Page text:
“Dan has that genuine love of esports that built the industry from the ground up. It is his passion, and nothing was going to stop him from pursuing it,” says Andrey “Reynad” Yanyuk, CEO of Tempo Storm and a friend of Chou. The two were even housemates for a while. “He's a consummate professional that's always trying to help the people around him be the best version of themselves.”
Three months ago, Frodan was the lynchpin of Blizzard's broadcast of the spring seasonal from Shanghai, and in January next year he’ll be christening Worlds in Amsterdam. And yet, he still regards those ultra-DIY years as some of the best of his life. "Right now I’m living the dream, but it’s a combination of fun and stress. Back then I was really naive. I loved everything," he says. "I barely made enough money to pay my rent, food, and gas, I didn’t have any kind of insurance or bank account. But I was so happy."
Change and influence
StarCraft was where Frodan initially made his name—by 2012 he was reliably making a living talking over Zerg swarms—but Hearthstone has made him a star. He was ubiquitous during the game’s explosive rise to the top of Twitch's directory; the lead caster at the short-lived (and radically mismanaged) ESGN, one of the voices behind the game’s first formal World Championship in 2014, and of course, he called the epic, one-night-only rematch between Kripparrian and Artosis, which remains perhaps the most beloved Hearthstone tournament moment of all time. As competitive games go, none is more meme-y than Hearthstone, and Frodan knows his audience better than anyone.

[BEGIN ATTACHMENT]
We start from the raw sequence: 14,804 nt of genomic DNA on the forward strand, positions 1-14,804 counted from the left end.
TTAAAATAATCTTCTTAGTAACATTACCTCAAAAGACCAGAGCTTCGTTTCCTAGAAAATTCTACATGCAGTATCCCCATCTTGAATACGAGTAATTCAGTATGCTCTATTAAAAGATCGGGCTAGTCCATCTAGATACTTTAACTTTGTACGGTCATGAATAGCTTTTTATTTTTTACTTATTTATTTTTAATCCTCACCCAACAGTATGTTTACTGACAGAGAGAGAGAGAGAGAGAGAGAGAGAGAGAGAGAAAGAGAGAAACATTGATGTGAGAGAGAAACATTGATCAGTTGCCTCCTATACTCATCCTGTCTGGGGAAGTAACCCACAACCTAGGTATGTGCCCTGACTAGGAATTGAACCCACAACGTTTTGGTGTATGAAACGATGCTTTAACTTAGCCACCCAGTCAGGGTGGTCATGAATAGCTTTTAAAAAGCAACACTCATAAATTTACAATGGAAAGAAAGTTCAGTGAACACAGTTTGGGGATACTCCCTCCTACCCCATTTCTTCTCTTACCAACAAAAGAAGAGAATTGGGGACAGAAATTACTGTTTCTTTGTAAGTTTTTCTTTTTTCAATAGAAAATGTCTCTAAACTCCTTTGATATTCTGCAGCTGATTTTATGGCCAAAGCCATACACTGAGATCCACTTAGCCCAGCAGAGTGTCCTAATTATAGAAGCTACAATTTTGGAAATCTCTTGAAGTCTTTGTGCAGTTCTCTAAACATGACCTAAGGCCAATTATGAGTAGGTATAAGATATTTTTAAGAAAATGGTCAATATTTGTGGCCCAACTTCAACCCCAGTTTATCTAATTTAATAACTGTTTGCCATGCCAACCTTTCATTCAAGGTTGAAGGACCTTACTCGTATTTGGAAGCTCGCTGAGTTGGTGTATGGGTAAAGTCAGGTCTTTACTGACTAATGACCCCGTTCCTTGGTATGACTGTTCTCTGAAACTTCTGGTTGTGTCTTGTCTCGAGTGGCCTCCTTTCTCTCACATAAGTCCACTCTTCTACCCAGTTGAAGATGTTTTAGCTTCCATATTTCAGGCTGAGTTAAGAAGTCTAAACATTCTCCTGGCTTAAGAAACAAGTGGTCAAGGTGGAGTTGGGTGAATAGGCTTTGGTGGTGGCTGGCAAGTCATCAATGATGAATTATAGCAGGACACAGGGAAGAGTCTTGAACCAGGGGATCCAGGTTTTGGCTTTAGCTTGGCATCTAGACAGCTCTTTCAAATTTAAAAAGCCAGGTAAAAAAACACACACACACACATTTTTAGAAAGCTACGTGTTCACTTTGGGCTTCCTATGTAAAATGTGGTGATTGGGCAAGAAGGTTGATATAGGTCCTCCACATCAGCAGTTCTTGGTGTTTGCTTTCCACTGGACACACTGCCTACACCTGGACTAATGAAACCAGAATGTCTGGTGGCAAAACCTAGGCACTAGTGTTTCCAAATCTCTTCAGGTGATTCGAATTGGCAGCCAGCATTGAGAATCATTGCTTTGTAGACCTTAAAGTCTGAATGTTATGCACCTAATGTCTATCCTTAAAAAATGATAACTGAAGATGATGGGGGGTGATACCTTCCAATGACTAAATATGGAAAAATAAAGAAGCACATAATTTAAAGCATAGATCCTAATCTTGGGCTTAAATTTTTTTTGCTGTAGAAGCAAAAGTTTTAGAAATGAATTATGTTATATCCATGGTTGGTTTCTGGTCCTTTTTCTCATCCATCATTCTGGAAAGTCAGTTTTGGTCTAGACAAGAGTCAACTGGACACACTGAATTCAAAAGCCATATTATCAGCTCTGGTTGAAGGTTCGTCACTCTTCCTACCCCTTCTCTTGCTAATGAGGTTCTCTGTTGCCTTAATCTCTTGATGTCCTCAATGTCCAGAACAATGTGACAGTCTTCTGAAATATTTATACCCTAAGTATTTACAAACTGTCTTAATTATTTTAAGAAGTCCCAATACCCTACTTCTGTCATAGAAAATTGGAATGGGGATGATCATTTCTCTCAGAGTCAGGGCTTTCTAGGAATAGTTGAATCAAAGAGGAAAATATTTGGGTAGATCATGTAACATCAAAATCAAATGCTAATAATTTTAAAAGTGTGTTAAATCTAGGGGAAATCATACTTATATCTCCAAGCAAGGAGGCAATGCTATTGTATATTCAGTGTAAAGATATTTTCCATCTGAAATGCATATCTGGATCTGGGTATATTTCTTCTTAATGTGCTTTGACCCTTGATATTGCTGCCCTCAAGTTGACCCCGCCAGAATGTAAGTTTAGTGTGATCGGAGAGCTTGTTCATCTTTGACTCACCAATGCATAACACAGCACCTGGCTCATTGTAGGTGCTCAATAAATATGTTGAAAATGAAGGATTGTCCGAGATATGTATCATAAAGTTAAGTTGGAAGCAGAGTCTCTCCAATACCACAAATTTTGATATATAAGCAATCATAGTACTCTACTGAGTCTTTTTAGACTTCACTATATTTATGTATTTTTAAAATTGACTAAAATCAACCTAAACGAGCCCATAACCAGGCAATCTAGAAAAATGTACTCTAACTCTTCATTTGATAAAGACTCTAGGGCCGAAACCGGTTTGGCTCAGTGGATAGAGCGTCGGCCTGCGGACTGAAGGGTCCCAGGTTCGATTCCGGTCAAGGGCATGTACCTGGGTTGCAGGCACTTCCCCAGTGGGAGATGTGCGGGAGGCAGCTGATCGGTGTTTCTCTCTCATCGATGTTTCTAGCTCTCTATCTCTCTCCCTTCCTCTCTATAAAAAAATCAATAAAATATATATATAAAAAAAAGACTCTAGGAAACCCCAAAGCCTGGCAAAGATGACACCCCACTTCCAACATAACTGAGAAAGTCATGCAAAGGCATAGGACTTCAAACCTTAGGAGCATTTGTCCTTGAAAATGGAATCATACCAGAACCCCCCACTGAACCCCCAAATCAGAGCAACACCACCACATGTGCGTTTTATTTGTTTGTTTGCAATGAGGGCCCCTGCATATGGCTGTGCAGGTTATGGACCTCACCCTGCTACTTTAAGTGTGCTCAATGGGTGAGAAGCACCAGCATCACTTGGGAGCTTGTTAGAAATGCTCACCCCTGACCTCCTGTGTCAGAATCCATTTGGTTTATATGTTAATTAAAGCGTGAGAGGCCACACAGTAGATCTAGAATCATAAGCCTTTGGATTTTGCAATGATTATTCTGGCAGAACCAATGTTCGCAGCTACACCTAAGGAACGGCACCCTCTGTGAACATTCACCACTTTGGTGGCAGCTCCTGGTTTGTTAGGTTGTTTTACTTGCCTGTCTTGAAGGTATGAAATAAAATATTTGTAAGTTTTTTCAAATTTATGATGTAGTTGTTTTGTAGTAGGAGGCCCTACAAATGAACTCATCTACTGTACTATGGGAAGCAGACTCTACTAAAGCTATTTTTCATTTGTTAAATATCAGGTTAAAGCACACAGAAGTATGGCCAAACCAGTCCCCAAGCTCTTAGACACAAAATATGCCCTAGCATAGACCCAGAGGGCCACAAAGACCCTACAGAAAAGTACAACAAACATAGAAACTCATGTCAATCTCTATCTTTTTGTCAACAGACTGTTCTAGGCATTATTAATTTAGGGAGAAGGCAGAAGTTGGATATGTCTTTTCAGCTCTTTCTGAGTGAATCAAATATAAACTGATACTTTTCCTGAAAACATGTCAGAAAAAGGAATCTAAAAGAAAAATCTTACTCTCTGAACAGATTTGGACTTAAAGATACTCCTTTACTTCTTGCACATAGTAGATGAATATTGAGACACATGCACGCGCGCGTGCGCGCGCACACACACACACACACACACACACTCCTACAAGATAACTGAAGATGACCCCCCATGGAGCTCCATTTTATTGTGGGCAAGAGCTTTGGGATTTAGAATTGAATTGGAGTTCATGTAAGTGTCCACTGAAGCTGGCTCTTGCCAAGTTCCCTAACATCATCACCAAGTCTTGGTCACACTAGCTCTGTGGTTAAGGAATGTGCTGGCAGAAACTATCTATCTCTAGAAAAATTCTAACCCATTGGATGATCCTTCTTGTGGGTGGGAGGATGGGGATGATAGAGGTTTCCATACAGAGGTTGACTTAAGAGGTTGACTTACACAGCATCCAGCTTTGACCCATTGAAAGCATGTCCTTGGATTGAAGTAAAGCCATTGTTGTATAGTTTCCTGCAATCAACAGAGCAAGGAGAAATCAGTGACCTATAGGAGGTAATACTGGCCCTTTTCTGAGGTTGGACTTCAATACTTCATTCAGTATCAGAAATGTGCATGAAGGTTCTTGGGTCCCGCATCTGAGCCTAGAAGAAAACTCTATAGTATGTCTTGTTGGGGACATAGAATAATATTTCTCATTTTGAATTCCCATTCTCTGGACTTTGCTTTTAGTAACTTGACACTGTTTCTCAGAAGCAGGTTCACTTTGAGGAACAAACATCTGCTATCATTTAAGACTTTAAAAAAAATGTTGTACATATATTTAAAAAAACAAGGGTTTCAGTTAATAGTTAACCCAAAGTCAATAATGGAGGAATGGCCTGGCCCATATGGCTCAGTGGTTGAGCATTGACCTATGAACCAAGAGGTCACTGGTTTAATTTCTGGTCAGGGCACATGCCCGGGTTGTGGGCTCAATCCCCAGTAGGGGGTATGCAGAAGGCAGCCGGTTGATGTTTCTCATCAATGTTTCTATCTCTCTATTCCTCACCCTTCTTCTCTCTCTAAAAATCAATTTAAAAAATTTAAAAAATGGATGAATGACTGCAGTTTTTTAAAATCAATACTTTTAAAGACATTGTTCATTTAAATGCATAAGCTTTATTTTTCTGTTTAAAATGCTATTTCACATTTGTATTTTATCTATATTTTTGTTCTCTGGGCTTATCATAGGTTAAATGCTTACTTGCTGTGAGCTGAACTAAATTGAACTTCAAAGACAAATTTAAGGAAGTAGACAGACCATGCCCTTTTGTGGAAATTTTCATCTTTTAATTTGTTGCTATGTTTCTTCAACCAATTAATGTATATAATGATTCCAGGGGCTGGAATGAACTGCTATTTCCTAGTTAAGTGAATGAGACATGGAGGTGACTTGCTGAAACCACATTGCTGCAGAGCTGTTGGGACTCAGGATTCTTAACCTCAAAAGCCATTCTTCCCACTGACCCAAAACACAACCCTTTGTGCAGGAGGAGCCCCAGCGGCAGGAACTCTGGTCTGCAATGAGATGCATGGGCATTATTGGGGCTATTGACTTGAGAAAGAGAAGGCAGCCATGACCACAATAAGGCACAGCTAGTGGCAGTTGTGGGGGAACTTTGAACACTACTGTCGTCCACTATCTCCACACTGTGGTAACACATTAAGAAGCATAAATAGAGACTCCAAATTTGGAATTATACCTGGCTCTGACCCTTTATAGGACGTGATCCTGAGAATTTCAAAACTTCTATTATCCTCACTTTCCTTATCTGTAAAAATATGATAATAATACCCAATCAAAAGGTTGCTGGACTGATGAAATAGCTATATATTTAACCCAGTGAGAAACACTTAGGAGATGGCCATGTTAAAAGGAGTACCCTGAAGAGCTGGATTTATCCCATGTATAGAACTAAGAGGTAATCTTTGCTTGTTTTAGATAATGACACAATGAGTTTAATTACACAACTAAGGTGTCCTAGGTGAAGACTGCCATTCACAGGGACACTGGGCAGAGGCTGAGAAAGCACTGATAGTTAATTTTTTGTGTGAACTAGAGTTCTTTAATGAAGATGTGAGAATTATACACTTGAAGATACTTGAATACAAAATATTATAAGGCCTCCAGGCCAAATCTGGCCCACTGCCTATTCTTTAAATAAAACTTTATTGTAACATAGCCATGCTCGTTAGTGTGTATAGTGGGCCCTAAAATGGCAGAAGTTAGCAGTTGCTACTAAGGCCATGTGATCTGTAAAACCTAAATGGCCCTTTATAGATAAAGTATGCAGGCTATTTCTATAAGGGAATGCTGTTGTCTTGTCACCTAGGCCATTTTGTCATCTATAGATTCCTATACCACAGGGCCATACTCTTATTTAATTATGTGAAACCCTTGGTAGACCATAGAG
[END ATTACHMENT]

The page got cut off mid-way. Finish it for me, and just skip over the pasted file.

As viewers we are attracted to Chou’s effortless charisma, which rapidly breaks down any friction or awkwardness between strangers. We appreciate how his love for Hearthstone seems so unforced, and evidenced by his enthusiasm when the board presents a tricky puzzle to solve. But most of all, we respect his candidness, and his refusal to blow smoke up Blizzard's back side just because the company endorses some of his checks.
There are so many examples. Most recently, he called out Hearthstone for its sub-par new-player experience, tweeting out an Evolve Shaman decklist with more than half of the card slots greyed-out by gaps in his collection from his free-to-play account.
Started a F2P Asia acct since Un'Goro, never missed dailies/TBs. Saw a cool variant of my fav deck...this is how much of it i can afford lol pic.twitter.com/ttkQC78iFeOctober 5, 2017
In February, during the dog days of the disastrous Mean Streets of Gadgetzan meta that came to be dubbed 'Shamanstone', Chou gave an exasperated interview with Yahoo, stating plainly, "right now, we’re at a deep crosswords within the community. A lot of the hardcore players are leaving, they feel like Hearthstone has a lot of potential, but it’s not meeting what they want." A few months before that, as part of his One Night in Karazhan set review, which was recorded a few days after he revealed the two-mana Priest spell Purify live on-stream and set Reddit ablaze, he admitted: "I do think it’s kind of insulting that the card exists."